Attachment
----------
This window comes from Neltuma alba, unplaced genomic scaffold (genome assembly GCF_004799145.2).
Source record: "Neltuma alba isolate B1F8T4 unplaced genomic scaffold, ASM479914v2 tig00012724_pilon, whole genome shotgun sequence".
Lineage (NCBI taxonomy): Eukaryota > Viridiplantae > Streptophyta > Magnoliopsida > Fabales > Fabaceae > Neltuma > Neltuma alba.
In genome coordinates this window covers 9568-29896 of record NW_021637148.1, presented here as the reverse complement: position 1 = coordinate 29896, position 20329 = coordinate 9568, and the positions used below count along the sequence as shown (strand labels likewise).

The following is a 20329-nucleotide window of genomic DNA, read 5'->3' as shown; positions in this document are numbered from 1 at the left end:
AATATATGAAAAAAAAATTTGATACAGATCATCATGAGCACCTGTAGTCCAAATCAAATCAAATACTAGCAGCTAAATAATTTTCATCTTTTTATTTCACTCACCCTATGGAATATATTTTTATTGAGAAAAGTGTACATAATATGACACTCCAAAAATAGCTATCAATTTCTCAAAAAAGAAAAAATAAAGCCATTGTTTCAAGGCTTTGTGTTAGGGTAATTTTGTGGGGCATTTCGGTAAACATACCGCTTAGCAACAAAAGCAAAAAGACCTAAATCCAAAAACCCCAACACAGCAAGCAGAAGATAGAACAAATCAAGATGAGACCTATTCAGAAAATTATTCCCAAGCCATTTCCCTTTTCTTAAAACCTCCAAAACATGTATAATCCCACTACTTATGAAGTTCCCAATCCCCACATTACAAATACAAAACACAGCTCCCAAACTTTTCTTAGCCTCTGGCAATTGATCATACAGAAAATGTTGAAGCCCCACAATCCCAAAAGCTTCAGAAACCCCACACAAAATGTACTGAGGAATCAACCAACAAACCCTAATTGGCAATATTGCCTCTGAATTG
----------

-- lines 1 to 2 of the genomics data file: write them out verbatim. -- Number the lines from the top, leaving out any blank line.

This window comes from Neltuma alba, unplaced genomic scaffold (genome assembly GCF_004799145.2).
Source record: "Neltuma alba isolate B1F8T4 unplaced genomic scaffold, ASM479914v2 tig00012724_pilon, whole genome shotgun sequence".